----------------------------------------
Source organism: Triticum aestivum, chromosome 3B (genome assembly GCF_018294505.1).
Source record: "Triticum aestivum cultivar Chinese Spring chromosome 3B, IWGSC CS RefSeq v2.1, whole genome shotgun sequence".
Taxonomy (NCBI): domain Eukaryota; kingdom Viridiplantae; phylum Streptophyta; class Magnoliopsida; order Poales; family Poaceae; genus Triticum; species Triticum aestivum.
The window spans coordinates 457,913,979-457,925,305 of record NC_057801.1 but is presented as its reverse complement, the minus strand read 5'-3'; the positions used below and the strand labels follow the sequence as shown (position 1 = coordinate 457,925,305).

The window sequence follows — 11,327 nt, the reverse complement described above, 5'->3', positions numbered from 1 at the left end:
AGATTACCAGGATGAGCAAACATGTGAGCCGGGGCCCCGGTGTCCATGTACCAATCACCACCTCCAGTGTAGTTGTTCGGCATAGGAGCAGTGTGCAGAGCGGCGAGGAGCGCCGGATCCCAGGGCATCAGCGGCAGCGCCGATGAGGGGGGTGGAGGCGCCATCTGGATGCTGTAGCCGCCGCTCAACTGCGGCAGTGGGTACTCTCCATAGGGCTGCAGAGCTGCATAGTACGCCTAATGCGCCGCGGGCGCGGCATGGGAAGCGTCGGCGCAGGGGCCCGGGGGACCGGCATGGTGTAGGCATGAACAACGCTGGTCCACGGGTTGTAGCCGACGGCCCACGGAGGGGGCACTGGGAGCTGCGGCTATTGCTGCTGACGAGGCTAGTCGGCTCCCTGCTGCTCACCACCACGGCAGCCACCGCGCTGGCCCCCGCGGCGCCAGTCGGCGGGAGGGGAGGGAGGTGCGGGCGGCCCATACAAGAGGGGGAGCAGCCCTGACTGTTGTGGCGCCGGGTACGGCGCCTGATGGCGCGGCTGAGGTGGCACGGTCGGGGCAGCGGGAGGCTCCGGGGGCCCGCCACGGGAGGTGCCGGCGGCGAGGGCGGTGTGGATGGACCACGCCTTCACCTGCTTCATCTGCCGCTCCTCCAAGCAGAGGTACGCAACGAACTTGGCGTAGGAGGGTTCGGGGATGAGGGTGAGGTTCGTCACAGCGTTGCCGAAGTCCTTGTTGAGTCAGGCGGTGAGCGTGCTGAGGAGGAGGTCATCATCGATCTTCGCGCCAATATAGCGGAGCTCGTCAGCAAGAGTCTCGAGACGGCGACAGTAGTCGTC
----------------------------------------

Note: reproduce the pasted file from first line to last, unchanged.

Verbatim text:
Source organism: Triticum aestivum, chromosome 3B (genome assembly GCF_018294505.1).
Source record: "Triticum aestivum cultivar Chinese Spring chromosome 3B, IWGSC CS RefSeq v2.1, whole genome shotgun sequence".
Taxonomy (NCBI): domain Eukaryota; kingdom Viridiplantae; phylum Streptophyta; class Magnoliopsida; order Poales; family Poaceae; genus Triticum; species Triticum aestivum.
The window spans coordinates 457,913,979-457,925,305 of record NC_057801.1 but is presented as its reverse complement, the minus strand read 5'-3'; the positions used below and the strand labels follow the sequence as shown (position 1 = coordinate 457,925,305).

The window sequence follows — 11,327 nt, the reverse complement described above, 5'->3', positions numbered from 1 at the left end:
AGATTACCAGGATGAGCAAACATGTGAGCCGGGGCCCCGGTGTCCATGTACCAATCACCACCTCCAGTGTAGTTGTTCGGCATAGGAGCAGTGTGCAGAGCGGCGAGGAGCGCCGGATCCCAGGGCATCAGCGGCAGCGCCGATGAGGGGGGTGGAGGCGCCATCTGGATGCTGTAGCCGCCGCTCAACTGCGGCAGTGGGTACTCTCCATAGGGCTGCAGAGCTGCATAGTACGCCTAATGCGCCGCGGGCGCGGCATGGGAAGCGTCGGCGCAGGGGCCCGGGGGACCGGCATGGTGTAGGCATGAACAACGCTGGTCCACGGGTTGTAGCCGACGGCCCACGGAGGGGGCACTGGGAGCTGCGGCTATTGCTGCTGACGAGGCTAGTCGGCTCCCTGCTGCTCACCACCACGGCAGCCACCGCGCTGGCCCCCGCGGCGCCAGTCGGCGGGAGGGGAGGGAGGTGCGGGCGGCCCATACAAGAGGGGGAGCAGCCCTGACTGTTGTGGCGCCGGGTACGGCGCCTGATGGCGCGGCTGAGGTGGCACGGTCGGGGCAGCGGGAGGCTCCGGGGGCCCGCCACGGGAGGTGCCGGCGGCGAGGGCGGTGTGGATGGACCACGCCTTCACCTGCTTCATCTGCCGCTCCTCCAAGCAGAGGTACGCAACGAACTTGGCGTAGGAGGGTTCGGGGATGAGGGTGAGGTTCGTCACAGCGTTGCCGAAGTCCTTGTTGAGTCAGGCGGTGAGCGTGCTGAGGAGGAGGTCATCATCGATCTTCGCGCCAATATAGCGGAGCTCGTCAGCAAGAGTCTCGAGACGGCGACAGTAGTCGTC